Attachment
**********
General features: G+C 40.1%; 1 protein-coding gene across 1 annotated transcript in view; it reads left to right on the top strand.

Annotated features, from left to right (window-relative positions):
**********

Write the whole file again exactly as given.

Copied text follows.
General features: G+C 40.1%; 1 protein-coding gene across 1 annotated transcript in view; it reads left to right on the top strand.

Annotated features, from left to right (window-relative positions):